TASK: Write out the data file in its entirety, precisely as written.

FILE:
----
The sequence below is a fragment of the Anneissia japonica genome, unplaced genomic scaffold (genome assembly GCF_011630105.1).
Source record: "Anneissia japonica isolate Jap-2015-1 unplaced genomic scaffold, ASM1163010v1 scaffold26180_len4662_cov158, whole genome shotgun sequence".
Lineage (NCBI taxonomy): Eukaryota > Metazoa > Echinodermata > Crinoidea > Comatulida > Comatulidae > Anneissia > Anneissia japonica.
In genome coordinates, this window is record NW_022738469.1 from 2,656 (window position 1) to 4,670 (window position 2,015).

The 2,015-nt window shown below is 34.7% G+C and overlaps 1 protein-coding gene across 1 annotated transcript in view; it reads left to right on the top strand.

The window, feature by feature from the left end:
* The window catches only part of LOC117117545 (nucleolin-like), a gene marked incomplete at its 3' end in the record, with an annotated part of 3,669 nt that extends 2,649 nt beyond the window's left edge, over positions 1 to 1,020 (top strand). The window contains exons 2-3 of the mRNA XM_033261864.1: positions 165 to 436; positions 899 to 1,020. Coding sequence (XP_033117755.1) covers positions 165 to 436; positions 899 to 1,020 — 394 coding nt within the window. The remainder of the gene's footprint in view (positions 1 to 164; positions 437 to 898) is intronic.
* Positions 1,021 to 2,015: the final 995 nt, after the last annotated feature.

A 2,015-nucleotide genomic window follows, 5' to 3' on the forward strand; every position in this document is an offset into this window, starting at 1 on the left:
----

The sequence below is a fragment of the Anneissia japonica genome, unplaced genomic scaffold (genome assembly GCF_011630105.1).
Source record: "Anneissia japonica isolate Jap-2015-1 unplaced genomic scaffold, ASM1163010v1 scaffold26180_len4662_cov158, whole genome shotgun sequence".
Lineage (NCBI taxonomy): Eukaryota > Metazoa > Echinodermata > Crinoidea > Comatulida > Comatulidae > Anneissia > Anneissia japonica.
In genome coordinates, this window is record NW_022738469.1 from 2,656 (window position 1) to 4,670 (window position 2,015).

The 2,015-nt window shown below is 34.7% G+C and overlaps 1 protein-coding gene across 1 annotated transcript in view; it reads left to right on the top strand.

The window, feature by feature from the left end:
* The window catches only part of LOC117117545 (nucleolin-like), a gene marked incomplete at its 3' end in the record, with an annotated part of 3,669 nt that extends 2,649 nt beyond the window's left edge, over positions 1 to 1,020 (top strand). The window contains exons 2-3 of the mRNA XM_033261864.1: positions 165 to 436; positions 899 to 1,020. Coding sequence (XP_033117755.1) covers positions 165 to 436; positions 899 to 1,020 — 394 coding nt within the window. The remainder of the gene's footprint in view (positions 1 to 164; positions 437 to 898) is intronic.
* Positions 1,021 to 2,015: the final 995 nt, after the last annotated feature.

A 2,015-nucleotide genomic window follows, 5' to 3' on the forward strand; every position in this document is an offset into this window, starting at 1 on the left: